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Entries in Red Tails (3)

Sunday
Jan222012

'Underworld' Film Takes Weekend Box Office Top Spot

Frederick M. Brown/Getty Images(LOS ANGELES) -- The fourth installment of the Sony Pictures series "Underworld" took home the top spot in the weekend box office, according to published reports.

The vampire thriller starring Kate Beckinsale raked in $25.4 million, according to a studio estimate. "Underworld" was followed in second by George Lucas's "Red Tails."

Both "Underworld" and "Red Tails" have received strongly negative reviews from critics.

Copyright 2012 ABC News Radio

Friday
Jan202012

'Underworld Awakening,' 'Red Tails,' 'Haywire' Open Friday

iStockphoto/Thinkstock(NEW YORK) -- Here's a look at the new movies opening nationwide Friday:

-- Underworld Awakening: Kate Beckinsale, who starred in the first two films in the Underworld series, returns for the fourth installment. She plays the vampire Selene, who escapes her human captors and gets involved in the now-public war between vampires and werewolves.  The film is screening in 3D.  Rated R.

-- Red Tails: The drama, set during World War II, tells the story of the first all African-American aerial combat unit, the Tuskegee Airmen.  Terrence Howard, Cuba Gooding Jr. and Bryan Cranston star in the George Lucas-produced film.  Rated PG-13.  [Click here to read a review]

-- Haywire: Real-life mixed martial artist Gina Carano plays an operative for a government security contractor who's in a cat-and-mouse game with someone in her agency who double-crossed her.  Ewan McGregor, Channing Tatum, Michael Fassbender, Michael Douglas and Antonio Banderas also star in the Steven Soderbergh-directed thriller.  Rated R.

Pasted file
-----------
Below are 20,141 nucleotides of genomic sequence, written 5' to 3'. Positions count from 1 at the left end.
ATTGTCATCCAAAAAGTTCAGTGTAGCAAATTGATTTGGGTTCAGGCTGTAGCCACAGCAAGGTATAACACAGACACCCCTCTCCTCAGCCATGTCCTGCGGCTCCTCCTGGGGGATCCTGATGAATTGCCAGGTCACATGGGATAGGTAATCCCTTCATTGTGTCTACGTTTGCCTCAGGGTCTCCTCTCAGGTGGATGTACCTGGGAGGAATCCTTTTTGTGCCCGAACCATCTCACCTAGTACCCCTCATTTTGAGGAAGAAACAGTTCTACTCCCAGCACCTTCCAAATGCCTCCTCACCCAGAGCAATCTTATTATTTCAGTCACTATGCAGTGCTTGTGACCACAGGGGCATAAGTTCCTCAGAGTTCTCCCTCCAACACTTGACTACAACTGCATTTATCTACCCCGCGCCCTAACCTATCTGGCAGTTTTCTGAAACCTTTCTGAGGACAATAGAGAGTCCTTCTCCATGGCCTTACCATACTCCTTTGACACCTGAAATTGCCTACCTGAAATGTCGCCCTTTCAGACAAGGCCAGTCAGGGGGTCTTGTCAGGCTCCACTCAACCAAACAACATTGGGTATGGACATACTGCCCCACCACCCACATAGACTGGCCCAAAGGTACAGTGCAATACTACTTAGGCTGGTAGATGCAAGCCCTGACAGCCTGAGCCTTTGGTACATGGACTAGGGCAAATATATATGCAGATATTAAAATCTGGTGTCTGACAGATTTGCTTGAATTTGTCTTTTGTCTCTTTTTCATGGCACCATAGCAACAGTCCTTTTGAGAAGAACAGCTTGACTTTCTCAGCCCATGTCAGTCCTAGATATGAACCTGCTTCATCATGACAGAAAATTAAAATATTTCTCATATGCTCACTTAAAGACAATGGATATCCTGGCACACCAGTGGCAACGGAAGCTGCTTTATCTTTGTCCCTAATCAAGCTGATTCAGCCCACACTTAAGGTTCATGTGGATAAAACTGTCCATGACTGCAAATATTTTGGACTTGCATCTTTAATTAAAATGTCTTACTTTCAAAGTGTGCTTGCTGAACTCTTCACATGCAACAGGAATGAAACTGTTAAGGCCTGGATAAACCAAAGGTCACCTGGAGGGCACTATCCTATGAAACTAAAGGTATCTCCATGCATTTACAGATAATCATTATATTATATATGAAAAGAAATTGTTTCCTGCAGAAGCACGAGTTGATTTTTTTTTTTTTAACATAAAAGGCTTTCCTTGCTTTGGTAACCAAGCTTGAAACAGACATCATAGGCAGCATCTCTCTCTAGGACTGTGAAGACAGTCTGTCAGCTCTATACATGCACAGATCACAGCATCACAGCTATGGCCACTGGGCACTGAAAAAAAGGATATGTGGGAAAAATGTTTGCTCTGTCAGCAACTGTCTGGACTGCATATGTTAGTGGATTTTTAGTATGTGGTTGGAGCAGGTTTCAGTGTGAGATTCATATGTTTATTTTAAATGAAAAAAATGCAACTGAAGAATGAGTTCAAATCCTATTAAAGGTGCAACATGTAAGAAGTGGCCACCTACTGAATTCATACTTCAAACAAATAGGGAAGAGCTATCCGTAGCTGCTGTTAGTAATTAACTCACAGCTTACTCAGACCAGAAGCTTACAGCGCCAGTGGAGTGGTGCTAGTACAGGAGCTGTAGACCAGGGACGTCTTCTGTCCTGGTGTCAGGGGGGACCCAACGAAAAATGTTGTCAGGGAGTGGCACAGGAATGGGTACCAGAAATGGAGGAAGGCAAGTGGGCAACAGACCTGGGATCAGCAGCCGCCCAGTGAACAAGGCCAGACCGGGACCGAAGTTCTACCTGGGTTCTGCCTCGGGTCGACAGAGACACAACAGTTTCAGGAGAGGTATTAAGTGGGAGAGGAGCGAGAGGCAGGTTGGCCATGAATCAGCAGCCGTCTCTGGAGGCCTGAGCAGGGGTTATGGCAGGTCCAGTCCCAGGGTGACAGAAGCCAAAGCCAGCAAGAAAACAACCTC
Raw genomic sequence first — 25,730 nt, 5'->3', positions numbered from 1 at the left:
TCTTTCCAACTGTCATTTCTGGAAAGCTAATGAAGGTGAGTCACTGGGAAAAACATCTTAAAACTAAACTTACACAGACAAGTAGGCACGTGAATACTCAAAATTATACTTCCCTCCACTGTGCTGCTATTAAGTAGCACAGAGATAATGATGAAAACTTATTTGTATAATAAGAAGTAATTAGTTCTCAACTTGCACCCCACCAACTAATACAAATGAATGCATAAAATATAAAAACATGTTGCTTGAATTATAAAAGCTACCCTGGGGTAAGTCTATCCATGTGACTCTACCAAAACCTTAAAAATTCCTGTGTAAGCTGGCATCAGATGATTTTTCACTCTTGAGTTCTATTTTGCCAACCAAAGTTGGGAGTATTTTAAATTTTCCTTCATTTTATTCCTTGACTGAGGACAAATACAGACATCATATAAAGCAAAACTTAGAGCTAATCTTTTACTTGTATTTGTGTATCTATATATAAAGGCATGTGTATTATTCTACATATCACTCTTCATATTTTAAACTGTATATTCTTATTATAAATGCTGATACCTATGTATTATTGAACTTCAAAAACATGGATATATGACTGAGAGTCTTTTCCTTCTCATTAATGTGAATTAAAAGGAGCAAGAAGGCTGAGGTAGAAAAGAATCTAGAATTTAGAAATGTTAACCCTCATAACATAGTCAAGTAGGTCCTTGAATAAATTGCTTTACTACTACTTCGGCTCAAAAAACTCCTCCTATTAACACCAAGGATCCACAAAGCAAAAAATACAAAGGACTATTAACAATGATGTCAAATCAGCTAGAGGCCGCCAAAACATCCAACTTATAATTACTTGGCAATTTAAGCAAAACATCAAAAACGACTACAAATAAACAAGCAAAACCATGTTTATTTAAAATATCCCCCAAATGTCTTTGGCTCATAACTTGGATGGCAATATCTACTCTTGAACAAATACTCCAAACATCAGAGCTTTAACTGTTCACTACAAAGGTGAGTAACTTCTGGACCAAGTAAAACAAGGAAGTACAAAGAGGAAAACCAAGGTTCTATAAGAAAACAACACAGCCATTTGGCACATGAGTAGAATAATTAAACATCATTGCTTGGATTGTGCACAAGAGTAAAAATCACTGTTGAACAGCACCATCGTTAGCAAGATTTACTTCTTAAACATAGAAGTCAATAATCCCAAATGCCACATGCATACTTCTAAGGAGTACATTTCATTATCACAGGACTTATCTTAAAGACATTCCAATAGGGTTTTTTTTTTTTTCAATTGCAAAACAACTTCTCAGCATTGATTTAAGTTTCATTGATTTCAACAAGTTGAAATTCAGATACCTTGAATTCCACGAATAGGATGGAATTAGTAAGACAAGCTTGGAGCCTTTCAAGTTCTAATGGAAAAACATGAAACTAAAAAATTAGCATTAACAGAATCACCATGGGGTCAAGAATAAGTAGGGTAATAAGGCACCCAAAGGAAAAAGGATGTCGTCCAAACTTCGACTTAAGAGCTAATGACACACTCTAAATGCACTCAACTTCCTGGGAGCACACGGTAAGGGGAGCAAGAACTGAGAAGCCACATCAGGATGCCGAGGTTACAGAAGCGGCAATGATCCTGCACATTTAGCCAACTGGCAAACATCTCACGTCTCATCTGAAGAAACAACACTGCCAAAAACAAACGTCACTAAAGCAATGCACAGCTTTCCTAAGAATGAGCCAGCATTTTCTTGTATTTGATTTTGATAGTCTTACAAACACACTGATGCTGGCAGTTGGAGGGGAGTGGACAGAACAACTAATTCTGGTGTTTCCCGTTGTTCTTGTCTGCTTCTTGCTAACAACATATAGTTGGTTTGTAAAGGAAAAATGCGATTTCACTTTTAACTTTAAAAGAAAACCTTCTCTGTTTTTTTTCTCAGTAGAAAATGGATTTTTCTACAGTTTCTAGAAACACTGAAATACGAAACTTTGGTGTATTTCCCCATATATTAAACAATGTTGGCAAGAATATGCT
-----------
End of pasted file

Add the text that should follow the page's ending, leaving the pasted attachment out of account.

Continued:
And expanding into wide release:

-- Extremely Loud & Incredibly Close: An 11-year-old discovers a key left behind by his father, who died in the 9/11 attacks, and is on a mission to find the lock to which it belongs.  Tom Hanks and Sandra Bullock star.  Rated PG-13.

Copyright 2012 ABC News Radio

Friday
Jan202012

Movie Review: 'Red Tails'

20th Century Fox/LucasFilm Ltd.(NEW YORK) -- The tale of the Tuskegee Airmen, the first African-American aviators in the American military, is one of the great American stories, but it's a story born out of our shameful history of racism.

The George Lucas-produced Red Tails sets out to capture a moment of metamorphosis: when African-American men were granted the right to fight through flight during World War II and protect a country that had taken so much from them but given them so little.

Sadly, Red Tails fails to educate or effectively convey the era, emotions and intellectual struggle these men dealt with in their battle for dignity and acceptance.  Instead, the film focuses on giving us Star Wars-like dog fights in vintage fighter planes, and trades meaningful characters for superficial archetypes that do little to honor the actual men on which these characters were based.

The story revolves around two pilots: Nate Parker's "Easy" and David Oyelowo's "Lightning."  Lightning is the unit's best, often freelancing on missions, and also disobeying orders from Easy, his best friend and squad leader.  Easy has a drinking problem and struggles to live up to his father's expectations, while Lightning has fallen in love with a beautiful Italian woman who lives near their air base.

Here's the problem.  Both of these storylines, meant to humanize these men, are written with the intensity of a dramatic monologue from the TV sitcom Saved by the Bell.  Parker and Oyelowo, two excellent actors, do the best with the material they're given but not even Sydney Poitier with Yoda at his side could raise Red Tails out of its swamp of mediocrity.

Not that Red Tails completely crashes and burns.  The dog fights are thrilling and the aerial cinematography, even when computer generated, is breathtaking.  But the obvious sanitizing of the story of the brave, inspirational men and landmark events on which Red Tails is based feels like a disservice to both them and their accomplishments.

Two out of five stars.

Copyright 2012 ABC News Radio







ABC News Radio